The Spaniard was starting out a new life as a collector of exotic animals for the Ministry of Overseas Affairs. “I was flattered by the thought of being a naturalist explorer, and by the fact that this profession would enable me to experience real-life episodes out of the novels of Jules Verne and Mayne Reid that I was so fond of,” he wrote.
Sánchez left the Philippines over a decade later, after having sent to Spain an entire zoo’s worth of dead animals as well as numerous human remains, some of which are still on display today at the National Anthropology Museum in Madrid.
His memoirs, plucked out of oblivion by an association based in his home village, do not conceal the shady origin of these items. Rather on the contrary. In the Philippines, Sánchez would introduce himself as a naturalist explorer scouring the islands “on the King’s orders, collecting plants and animals to make medicine to cure disease.” But his real obsession was with human remains, reflecting the 19th century’s obsession with anthropology.
In his autobiography, Sánchez recounts a 1890 expedition to rob bodies from the Tagbanwa, the inhabitants of Palawan island. “I wasn’t very afraid of those little men, half-Malay, half-Black, who looked upon me with great respect and for whom my rifle was a terrible weapon,” he wrote. “I was not unaware that what I was trying to do represented the greatest of crimes for those poor people. The desecration of their graves, the desecration of their dead, was the biggest offense imaginable against them, and it would have justified any attack, any kind of reprisals. But the benevolent, compassionate man had left my body. Only the naturalist was left behind, and to him, obtaining those samples deserved some sort of sacrifice. I spent that night projecting and planning the theft, because theft is what it was,” writes Sánchez in his memoirs.
The following night, when everyone slept in the hamlet of Iüahit, Sánchez and his assistant crept into the sacred cemetery of the Tagbanwa, stole a coffin and got away on a boat. From the shoreline they saw a plume of smoke rising in the sky, illuminated by flames. “Somebody found out about the desecration, probably warned other members of the tribe, and agreed to set our house on fire, thinking perhaps that we were still inside. Even if that was the case, I would never think of calling those wretched people bandits or criminals for seeking revenge for the profanation of their dead. Many peoples of the world who boast of being civilized and cultivated would have proceeded in the same manner, and perhaps even more cruelly. The fact of the matter is that we made it safe, and we saved the booty. That coffin was a good option,” reads the autobiography.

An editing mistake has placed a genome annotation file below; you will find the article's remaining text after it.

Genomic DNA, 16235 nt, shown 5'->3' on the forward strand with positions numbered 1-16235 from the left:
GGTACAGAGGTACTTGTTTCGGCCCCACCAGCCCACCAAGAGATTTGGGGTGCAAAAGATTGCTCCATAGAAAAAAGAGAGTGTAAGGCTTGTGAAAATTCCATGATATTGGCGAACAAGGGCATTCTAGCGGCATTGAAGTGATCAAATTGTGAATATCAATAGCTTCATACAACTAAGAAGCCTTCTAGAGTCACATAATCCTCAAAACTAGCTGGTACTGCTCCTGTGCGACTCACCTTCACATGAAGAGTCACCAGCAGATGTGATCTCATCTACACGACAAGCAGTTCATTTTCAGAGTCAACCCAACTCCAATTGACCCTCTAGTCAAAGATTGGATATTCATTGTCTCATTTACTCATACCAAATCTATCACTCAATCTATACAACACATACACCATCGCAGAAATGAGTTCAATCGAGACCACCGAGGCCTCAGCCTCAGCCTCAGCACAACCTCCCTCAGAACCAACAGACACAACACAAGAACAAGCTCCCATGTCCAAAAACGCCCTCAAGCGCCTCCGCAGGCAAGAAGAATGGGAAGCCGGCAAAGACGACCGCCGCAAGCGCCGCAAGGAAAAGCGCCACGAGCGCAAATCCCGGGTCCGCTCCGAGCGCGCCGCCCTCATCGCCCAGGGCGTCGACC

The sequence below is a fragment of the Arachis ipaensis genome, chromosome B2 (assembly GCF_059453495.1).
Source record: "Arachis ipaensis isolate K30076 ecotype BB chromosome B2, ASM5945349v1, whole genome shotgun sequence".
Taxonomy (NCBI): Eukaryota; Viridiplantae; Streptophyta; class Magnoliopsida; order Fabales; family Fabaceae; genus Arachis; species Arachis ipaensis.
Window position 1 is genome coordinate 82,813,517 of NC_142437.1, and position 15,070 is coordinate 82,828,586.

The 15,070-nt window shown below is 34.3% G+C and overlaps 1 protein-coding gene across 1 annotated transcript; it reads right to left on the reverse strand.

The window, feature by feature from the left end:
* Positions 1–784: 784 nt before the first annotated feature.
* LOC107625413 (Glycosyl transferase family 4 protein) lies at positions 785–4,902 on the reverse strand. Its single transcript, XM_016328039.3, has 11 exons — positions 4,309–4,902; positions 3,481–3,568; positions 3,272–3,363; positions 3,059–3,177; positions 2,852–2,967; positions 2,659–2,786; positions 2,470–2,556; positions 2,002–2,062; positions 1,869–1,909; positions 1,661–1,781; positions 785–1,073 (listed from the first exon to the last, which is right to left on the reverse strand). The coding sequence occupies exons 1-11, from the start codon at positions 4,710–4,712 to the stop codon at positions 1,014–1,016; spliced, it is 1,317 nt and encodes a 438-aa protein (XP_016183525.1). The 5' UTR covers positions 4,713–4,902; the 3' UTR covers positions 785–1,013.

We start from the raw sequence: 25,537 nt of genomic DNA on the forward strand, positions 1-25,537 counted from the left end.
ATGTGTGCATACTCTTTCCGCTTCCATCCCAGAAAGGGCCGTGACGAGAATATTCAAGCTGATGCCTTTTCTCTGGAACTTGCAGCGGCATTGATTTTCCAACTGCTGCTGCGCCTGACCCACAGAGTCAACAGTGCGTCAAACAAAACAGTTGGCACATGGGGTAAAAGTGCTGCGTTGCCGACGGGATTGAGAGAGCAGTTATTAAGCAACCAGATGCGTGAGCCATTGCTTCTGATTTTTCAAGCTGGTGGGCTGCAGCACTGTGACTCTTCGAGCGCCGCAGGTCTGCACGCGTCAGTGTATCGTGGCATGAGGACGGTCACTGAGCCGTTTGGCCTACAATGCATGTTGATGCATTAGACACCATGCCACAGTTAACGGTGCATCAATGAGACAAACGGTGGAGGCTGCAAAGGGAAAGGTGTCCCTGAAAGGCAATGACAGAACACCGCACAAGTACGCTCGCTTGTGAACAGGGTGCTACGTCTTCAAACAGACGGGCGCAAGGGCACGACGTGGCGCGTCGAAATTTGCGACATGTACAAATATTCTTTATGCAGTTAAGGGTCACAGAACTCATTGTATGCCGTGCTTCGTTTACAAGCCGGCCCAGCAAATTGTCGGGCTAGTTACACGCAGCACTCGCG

Mercedes Sánchez, 78, keeps the original manuscript handwritten by her great-uncle (who died in 1947) inside her home in Fuenteguinaldo. The memoirs take up two hefty volumes that she inherited along with a set of photographs and other notes. “We used to call him grandfather because he didn’t have any grandchildren of his own. He would bring us candy and sit us on his knee,” recalls Mercedes in a telephone conversation from Alicante, where she is spending her retirement years.
The local association Amigos del Castro de Irueña recovered Sánchez’s memoirs, published them last year, and are working to give them greater exposure. “I’m reading them now for the first time,” admits his great-niece.
The manuscript, titled Historia vulgar algo novelesca de un naturalista médico español (or An ordinary, somewhat fantastic tale of a Spanish naturalist doctor), contains a succession of hunting expeditions. Sánchez would shoot down anything that crossed his path: monkeys, armadillos, alligators, bats, otters, porcupines, black storks. He didn’t shrink away from anything. On one occasion, he required four men to help transport a python he’d just hunted down. During his expeditions through the jungle, he would stay at missionary convents or at the homes of Spanish settlers. One day in 1892, he stayed at the home of a man in Mamburao, a middle-sized town on the island of Mindoro. “In the afternoon we dug up the skeleton of a young Black girl whom my host had watched get buried,” writes Sánchez.
On a recent Wednesday, the National Anthropology Museum was practically empty due to the coronavirus pandemic. The so-called Room of the Origins of the Museum does precisely that, take visitors back to 1875, the year that King Alfonso XII inaugurated the building. Inside an old display case, there are two skeletons standing side by side: those of a female orangutan and of a Filipina woman. Hers was one of the human bodies brought back to Spain by the explorer from Salamanca.
“The female skeleton is from the island of Luzón. All we know is that it was sent by Domingo Sánchez, but we don’t know when or how,” explains a spokesperson for the museum, which is overseen by the Culture Ministry. “The items in the Physical Anthropology collection have yet to be investigated. Their origin is very complex and hazy.”
Many of the samples obtained by the explorer arrived in Madrid for the General Exposition of the Philippine Islands, held in 1887. Sánchez sailed from Manila on April 1 of that year, on a steamer whose deck was filled with cages containing live animals, including monkeys, deer, pythons and carabaos, a buffalo-like grazing mammal. Up near the bow, there was a multitude of birds, especially parrots and magpies. Among all these animals, there was also a group of 43 indigenous people who were getting paid to go on display at Madrid’s Retiro Park.